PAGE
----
3. There needs to be a pixmap of the logo you want as /.VolumeIcon.icns .
  4. You need /System/Library/CoreServices/SystemVersion.plist to exist and describe your OS.
  5. /mach_kernel must exist.

The mactel-boot utility can be used to set up these things.

CDs are wild and crazy

CDs can be booted through the option key menu if they're set up properly. There are also some caveats.

  1. On some machines, they need to be Apple Partition Map formatted.
  2. This also means to make a disc that works on EFI+Apple+BIOS as both an ISO image /and/ an image on a USB stick, you need to actually /execute/ the APM header signature on BIOS machines. Thankfully that's pretty safe, but it's a little squicky in your head. syslinux]'s "isohybrid" utility has had this ability to build this sort of image since version 4.05 .
  3. On some machines, there needs to be a special El Torito image for an HFS+ formatted ESP that conforms to what's above in There's additional UI presented mixed in with BDS in order to have it show your UEFI-bootable image as anything other than "Windows". This means there are /three/ El Torito entries - the "Validation Entry" of type 0x00 (80x86), which holds the BIOS code, and then *two* entries of type 0xef - the HFS+ and then the FAT one. The HFS+ one needs to be last one. Tools like mkisofs can make ISOs with multiple images with the several boot images using the "-eltorito-alt-boot" and "-e" options. There's some examples here.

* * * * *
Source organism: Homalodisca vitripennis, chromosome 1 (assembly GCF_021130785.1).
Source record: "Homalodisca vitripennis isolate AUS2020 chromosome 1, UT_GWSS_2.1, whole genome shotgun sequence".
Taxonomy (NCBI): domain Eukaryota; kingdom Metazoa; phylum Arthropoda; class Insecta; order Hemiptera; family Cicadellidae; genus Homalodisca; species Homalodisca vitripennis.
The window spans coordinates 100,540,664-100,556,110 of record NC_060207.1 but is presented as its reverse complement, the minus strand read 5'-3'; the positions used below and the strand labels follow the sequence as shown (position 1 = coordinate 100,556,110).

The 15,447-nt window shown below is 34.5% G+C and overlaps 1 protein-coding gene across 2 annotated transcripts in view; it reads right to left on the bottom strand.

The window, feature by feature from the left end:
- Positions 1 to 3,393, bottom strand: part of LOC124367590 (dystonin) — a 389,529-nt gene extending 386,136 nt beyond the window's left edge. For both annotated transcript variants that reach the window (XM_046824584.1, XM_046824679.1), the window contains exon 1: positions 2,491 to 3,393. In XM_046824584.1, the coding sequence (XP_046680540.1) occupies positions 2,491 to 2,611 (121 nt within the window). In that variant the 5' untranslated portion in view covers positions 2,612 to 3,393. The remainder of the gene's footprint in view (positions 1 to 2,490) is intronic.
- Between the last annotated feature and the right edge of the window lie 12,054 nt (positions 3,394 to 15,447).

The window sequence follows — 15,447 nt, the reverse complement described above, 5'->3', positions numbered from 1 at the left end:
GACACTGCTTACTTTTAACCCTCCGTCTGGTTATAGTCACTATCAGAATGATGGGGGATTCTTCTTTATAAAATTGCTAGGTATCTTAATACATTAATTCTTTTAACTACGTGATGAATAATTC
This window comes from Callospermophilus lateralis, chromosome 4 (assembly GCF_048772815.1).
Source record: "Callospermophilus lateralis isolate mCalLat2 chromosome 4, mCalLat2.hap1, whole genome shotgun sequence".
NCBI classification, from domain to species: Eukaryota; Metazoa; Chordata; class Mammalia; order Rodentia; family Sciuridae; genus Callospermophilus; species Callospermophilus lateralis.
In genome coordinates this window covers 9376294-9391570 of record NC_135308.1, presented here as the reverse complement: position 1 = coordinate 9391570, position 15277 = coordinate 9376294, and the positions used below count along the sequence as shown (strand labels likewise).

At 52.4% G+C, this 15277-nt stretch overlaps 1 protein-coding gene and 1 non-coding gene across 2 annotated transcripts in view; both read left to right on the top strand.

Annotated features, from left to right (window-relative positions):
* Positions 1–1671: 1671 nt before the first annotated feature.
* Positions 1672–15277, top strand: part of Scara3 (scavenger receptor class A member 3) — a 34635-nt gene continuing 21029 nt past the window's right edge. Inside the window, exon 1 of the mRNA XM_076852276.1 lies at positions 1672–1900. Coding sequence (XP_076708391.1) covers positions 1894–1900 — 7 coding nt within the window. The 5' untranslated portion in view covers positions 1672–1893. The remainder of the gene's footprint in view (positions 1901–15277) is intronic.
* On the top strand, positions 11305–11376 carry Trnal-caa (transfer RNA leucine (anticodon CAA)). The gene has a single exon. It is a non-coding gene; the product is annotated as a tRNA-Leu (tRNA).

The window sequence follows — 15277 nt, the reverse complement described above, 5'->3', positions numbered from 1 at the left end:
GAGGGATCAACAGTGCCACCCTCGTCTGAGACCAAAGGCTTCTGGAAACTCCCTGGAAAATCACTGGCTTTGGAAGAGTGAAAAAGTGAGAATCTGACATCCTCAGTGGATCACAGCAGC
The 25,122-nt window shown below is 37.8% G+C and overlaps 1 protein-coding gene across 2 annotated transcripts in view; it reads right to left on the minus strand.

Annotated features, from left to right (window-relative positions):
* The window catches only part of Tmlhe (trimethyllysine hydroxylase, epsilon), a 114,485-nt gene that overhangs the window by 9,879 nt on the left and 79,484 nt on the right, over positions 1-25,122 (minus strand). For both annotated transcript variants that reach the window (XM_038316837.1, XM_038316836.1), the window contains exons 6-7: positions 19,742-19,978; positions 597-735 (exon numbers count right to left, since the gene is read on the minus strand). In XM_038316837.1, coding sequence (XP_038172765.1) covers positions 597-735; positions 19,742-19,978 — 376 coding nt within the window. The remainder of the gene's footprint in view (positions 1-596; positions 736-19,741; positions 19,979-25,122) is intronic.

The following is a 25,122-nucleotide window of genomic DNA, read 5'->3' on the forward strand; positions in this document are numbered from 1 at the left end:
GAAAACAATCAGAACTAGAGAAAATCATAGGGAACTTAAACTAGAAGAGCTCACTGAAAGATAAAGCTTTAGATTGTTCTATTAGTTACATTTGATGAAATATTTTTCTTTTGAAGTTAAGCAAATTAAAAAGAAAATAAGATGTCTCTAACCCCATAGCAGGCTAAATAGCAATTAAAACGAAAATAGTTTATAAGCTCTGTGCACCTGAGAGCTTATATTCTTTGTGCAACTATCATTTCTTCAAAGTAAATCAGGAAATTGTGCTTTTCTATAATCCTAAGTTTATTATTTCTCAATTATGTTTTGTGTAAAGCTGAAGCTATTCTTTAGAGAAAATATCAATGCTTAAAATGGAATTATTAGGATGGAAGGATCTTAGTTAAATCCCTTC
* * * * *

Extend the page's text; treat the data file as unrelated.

4. The menus will show the BIOS image as "Windows"
  5. Unfortunately the menus will also show the FAT-based UEFI image as "Windows".
  6. Some machines will not correctly boot the FAT-based UEFI image. This means you need to tell your users that when they're trying to boot a CD or USB stick of your product, they need to pick the left-most correctly labeled one with an icon.

It's pretty easy to orchestrate getting all this correct with tools like Lorax, which has scripts for doing it on RHEL and Fedora, and can be taught to do it on other things without excessive work.